Warren Kinsella, QMI Agency - What does it mean?
In the hours after the political earthquake hit on Monday night, Canadian pundits, pollsters and politicos quietly slid into chairs, turned on their computers, and stared — blankly — at the blinking cursor thing.
Wordless. Flummoxed. Terrified.
What the hell just happened? A Reform Party-in-disguise capturing a majority? A socialist party, comprised of vacationing students and America-hating conspiracy theorists, making up the official opposition? The (formerly) most successful political machine in Western democracy, reduced to a rudderless rump?
For my species, you see — for the aforementioned pollsters, pundits and politicos — it’s not an idle question. For us, answering that question is as necessary as breathing.
My species regularly feel an irresistible compulsion to make sense of it all. To explain the unexplainable.
The morning after the super-duper crazy election results tumbled in, I received an e-mail from Bob Lopinski. Bob is a brilliant strategist-type-guy, and one of my Ontario Liberal war-room colleagues — full disclosure, I proudly work for the Ontario Liberal caucus, and have for years — and he’s been through innumerable winning and losing campaigns.
Here’s what Bob sent to me:
I do really wish there was more science in political science.
This is what I have gleaned from the early analysis:
• Voters are moving left, unless they are moving right.
• Incumbency is bad, unless you were re-elected.
• Voters want change AND even more of the same.
• On-the-ground organization and sophisticated micro-targeting work, unless you are a bar maid canvassing in Las Vegas.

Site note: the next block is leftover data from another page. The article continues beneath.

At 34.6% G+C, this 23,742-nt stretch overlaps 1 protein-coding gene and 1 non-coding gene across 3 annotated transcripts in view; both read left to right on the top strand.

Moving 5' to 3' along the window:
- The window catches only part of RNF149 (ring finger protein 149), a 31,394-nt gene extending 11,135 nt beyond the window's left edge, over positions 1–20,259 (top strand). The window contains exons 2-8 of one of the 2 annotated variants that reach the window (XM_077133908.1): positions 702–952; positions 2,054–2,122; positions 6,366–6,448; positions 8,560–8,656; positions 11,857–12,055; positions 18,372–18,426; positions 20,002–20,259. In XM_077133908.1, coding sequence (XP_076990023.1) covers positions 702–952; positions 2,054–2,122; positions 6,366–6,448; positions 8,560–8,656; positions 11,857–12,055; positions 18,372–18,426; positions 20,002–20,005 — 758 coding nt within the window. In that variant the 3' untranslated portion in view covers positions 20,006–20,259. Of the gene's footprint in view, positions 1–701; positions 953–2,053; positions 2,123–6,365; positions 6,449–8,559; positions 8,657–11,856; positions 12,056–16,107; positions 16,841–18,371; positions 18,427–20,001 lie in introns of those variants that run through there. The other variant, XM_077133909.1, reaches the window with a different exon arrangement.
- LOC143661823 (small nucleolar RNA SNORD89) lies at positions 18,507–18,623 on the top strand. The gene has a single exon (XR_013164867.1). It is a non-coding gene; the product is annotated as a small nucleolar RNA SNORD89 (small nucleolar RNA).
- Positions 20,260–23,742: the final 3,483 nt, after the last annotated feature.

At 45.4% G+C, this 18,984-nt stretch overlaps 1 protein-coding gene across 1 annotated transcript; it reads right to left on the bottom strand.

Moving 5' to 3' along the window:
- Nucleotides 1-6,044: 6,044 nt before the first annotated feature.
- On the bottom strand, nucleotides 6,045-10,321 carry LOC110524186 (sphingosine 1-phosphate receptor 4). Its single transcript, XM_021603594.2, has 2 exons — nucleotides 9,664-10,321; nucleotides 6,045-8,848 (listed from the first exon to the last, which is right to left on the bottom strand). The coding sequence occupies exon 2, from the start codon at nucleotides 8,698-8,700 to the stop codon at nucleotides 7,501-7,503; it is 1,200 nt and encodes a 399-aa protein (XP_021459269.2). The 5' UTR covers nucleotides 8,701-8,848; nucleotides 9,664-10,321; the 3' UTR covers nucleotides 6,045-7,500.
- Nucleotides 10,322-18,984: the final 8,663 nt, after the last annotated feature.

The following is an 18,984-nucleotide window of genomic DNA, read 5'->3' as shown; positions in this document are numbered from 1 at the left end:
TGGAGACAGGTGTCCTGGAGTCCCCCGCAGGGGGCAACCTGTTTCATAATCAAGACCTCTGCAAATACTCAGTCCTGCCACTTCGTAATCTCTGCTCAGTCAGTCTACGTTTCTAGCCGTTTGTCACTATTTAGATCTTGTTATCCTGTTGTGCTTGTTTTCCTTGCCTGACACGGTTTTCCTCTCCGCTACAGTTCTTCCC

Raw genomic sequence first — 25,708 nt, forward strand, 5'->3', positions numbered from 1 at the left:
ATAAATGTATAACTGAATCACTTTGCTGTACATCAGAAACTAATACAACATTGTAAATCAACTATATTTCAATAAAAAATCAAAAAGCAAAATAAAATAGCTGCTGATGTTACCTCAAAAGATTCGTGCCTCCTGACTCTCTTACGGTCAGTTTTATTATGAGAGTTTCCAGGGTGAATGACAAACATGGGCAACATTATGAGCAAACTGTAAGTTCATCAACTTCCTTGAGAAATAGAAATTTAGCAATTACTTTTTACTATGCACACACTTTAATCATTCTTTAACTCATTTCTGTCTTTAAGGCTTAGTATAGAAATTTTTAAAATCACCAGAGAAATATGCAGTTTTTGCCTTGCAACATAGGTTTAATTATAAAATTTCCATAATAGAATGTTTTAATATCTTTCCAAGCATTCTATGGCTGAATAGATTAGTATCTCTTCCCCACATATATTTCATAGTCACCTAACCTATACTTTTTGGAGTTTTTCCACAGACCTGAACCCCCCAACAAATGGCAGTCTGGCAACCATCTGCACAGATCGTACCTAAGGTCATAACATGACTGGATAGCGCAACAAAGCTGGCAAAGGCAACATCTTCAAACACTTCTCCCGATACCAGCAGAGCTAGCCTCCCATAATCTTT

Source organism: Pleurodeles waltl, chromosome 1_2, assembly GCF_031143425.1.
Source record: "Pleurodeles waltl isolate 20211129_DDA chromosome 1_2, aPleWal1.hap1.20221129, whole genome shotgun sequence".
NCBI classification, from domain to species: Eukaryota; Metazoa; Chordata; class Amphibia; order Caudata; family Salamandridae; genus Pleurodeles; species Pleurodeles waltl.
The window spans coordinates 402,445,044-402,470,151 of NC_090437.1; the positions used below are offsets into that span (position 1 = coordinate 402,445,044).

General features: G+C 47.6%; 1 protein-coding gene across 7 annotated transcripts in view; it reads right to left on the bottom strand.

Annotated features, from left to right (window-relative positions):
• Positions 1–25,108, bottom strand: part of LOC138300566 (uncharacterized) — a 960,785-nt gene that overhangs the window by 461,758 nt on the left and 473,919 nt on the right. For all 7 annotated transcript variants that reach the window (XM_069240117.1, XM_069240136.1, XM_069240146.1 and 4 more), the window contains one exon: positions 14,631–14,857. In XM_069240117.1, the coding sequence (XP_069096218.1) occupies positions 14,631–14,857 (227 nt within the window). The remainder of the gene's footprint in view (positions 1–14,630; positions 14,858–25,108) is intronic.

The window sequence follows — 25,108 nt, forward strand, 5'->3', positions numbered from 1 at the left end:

When I put Bob’s words on my website, they elicited loads of comments, and were Twittered and Facebooked hither and yon.
I even heard from a couple of famous Canadian columnists, who liked what Bob had to say, too. I now refer to his pithy truisms as The Lopinski Theorem.
That is, political events mean (blank), unless of course, they mean (blank).
Or, put plainly, nobody saw this coming. And nobody knows what caused it.
I have theories, of course, like everyone else. Stephen Harper was campaigning for years, while Michael Ignatieff campaigned for only 36 days.
Iggy was crazy to defeat the government when he did. Ignatieff should’ve worked out a deal with Jack Layton when he had a chance. The Conservative attack ads defined Iggy before he could define himself.
Harper ran a better ground game. Jack Layton was more likeable than the other two, and he was less right-wing. And so on.
Bob Lopinski’s point, however, is that there is no single meaning you can apply to the outcome. Sometimes, it’s just a bunch of crazy things happening.
For instance: Ignatieff campaigned way better than Harper — but the latter still beat the stuffing out of the former. Don’t “campaigns matter” anymore?
Well, sort of. Except when, you know, they don’t.
Pollsters were off; pundits scratched their tall foreheads. On my website, I offered swell prizes for the person who accurately predicted the exact seat outcome. Out of more than 200 entries, on my site and Facebook, no one did.
Ditto the commentariat: Harper won because he’s an evil genius (Globe and Mail); Ignatieff lost because he had a lousy platform and Canadians didn’t like him (Toronto Star); Harper won and Ignatieff lost because progressives are divided (Halifax Chronicle-Herald).
It has been all over the map, and going on for days. Someone’s chopping down forests, as I type this, to print up the books that’ll be written about this puzzler.
Me, I’m sticking with The Lopinski Theorem: Stuff happens, good and bad. People will assign whatever meaning to the results that is consistent with their own biases.
In a country as big and as diverse as this one, it’s truly dumb to say one meaning explains everything, eh?
Whatever you come up with to explain Election 2011, one thing’s for sure: It’ll be wrong.
Election impossible to explain
Pollsters, pundits, politicos perplexed by NDP success and collapse of mighty Liberals